50 Best Rap Songs of 2011

2011 was an amazing year for hip-hop. The rap scene was bursting at the seams with quality songs and albums, making the task of picking just 50 a difficult one.

In any case, here's the Top 50.

50
of 50

Gilbere Forte - "Born in '87"

Gilbere Forte (pronounced Djilbere Forté) introduces himself in just under four minutes. He's 23; he's from Flint, Michigan; and he doesn't wear socks with his Timbalands. And by the way, he can rhyme his butt off.
49
of 50

Shady Records - "2.0 Boys"

Any doubts about Eminem's ability to fit so many egos on one table? Fret not. "2.0 Boys" finds enough elbow room for six great MCs in the time it would take for Kanye to soliloquize about fame.
48
of 50

Random Axe - "Chewbacca"

Random Axe
Random Axe. © Duck Down
They sound so confident that you almost believe everything they're saying.
47
of 50

A$AP Rocky - "Peso"

A$Ap in a nutshell: charismatic, fresh, carefree, ill. Tybeats supplies the staggeringly impressive soundtrack.
46
of 50

Pusha T Feat. Tyler, the Creator - "Trouble on My Mind"

Pusha T and Tyler trade bars atop a gritty Neptunes beat. What separates this from every other Tyler collaboration is that Pusha sticks to his own lane and leaves the shock-rap to the Odd Future leader.
45
of 50

Immortal Technique Feat. Chuck D, Brother Ali - "Civil War"

Immortal Technique
Immortal Technique. © Koch
What happens when three of the most politically charged emcees team up on a track? Planets collide. Earth spins off its axis. Cheetahs scuttle to their hideouts.
44
of 50

Elzhi - "Life's a B---"

Elmatic. © Elzhi/Will Sessions
Elzhi doesn't shuffle under the burden of a bonafide masterpiece. Instead, he throws away the crutches and takes on the cut head on, while Nickle Nine does AZ better than AZ.
43
of 50

Phonte Feat. Elzhi - "Not Here Anymore"

Phonte and 9th Wonder
Phonte and 9th Wonder. Photo © twitter.com/phontigallo
This 9th Wonder and Phonte reunion was the first single from Tay's Charity Starts At Home. "Yes, Phonte spits Amazon flame. Watch 9th rekindle it," Tay boasts on the beautifully nostalgic gem. Never underestimate the power of indelible friendship and good music.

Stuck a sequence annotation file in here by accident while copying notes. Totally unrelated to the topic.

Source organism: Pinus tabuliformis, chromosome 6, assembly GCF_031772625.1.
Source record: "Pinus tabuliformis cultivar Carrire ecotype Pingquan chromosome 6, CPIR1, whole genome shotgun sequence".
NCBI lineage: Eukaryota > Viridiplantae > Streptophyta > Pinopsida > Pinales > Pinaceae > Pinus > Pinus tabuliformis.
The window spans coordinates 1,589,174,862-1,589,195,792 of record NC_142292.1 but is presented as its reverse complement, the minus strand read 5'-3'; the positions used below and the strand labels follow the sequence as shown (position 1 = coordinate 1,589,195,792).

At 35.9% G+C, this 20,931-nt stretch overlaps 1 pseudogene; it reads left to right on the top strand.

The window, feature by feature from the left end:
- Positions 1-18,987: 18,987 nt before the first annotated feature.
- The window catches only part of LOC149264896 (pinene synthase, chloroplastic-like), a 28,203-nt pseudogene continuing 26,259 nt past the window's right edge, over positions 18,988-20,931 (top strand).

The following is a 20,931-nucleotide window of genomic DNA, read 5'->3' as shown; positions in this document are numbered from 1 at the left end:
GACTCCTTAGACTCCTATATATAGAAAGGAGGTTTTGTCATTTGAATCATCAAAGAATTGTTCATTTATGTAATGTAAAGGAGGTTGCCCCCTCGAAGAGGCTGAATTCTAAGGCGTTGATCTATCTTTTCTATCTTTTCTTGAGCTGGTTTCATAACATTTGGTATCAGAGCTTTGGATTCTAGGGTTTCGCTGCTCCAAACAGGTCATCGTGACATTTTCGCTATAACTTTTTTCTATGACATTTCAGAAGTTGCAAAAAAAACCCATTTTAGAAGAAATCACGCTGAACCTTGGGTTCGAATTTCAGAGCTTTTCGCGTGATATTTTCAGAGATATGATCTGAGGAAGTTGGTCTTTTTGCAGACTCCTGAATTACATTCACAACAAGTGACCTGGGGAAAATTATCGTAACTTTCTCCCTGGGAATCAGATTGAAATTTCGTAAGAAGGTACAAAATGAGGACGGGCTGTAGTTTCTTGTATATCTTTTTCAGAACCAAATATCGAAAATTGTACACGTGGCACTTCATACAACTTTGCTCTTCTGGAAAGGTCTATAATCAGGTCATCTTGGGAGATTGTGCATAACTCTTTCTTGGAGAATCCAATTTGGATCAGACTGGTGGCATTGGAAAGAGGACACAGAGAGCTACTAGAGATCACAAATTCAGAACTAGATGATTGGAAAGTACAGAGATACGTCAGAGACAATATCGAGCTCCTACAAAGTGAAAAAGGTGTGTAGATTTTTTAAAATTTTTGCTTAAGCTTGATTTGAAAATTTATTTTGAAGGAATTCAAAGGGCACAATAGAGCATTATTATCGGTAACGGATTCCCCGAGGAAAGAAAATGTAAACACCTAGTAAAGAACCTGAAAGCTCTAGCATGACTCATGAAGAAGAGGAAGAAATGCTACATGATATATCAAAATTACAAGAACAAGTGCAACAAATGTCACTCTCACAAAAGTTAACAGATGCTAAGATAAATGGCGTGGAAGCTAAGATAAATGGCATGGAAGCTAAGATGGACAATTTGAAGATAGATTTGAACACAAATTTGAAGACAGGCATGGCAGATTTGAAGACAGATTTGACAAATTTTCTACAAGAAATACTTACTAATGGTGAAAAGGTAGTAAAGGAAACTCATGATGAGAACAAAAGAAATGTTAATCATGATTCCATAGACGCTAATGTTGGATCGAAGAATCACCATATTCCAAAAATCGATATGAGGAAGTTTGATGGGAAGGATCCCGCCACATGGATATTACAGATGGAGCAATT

42
of 50

CunninLynguists Feat. Freddie Gibbs – "Hard as They Come"

One of the more surprising pairings of 2011. Gibbs is better when spitting over grimy beats but he sounds right at home here, softening his breathy flow to suit Kno's daisy-age warm groove.
41
of 50

Styles P - "Harsh"

Easily the coldest song on Style's P's sleeper album, Master of Ceremonies. The Ghost is in late 90s mode, and Bussa Bus is still riding the high of his show-stealing guest turns of late. Dumb fresh.
40
of 50

XV - "Awesome"

Classic hip-hop boast meets a mesmerizing beat. Perfect for days when you need to dust dirt off your shoulder.
39
of 50

Big K.R.I.T. - "The Vent"

Big Krit - Return of 4eva
Big Krit - Return of 4eva.
A grim soliloquy on modern life and career confusion, the track threatening to come undone under the whirlwind of its own heft.
38
of 50

Young Jeezy Feat. Jay-Z and Andre 3000

© Def Jam
Drug-as-lady metaphors are nothing new in rap, but damn do these guys make it sound good. Jeezy and Jay-Z take turns recalling their love affair with Lady C (I, Jay-Z, take this unlawful lady to have and to hold until the task force roll"), while Andre 3000 brings it home with a literal and remarkable take on matrimony.
37
of 50

Drake - "Marvin's Room"

Drake - Take Care
Drake - Take Care. © Young Money
In which Drake drunk-calls an ex and looks pathetic doing it. That Drake is willing to wear his heart on his sleeves is a commendable act in a genre obsessed with machismo.
36
of 50

Raekwon Feat. Rick Ross - "Molasses"

Raekwon - Shaolin vs. Wu-Tang
Raekwon - Shaolin vs. Wu-Tang. © Ice Water
Everyone chips in to make this a memorable song, especially Rick Ross who drops the year's most important rhyme here: "Twitter thug, I'm the Timeline Strangler."
35
of 50

Phonte - "The Good Fight"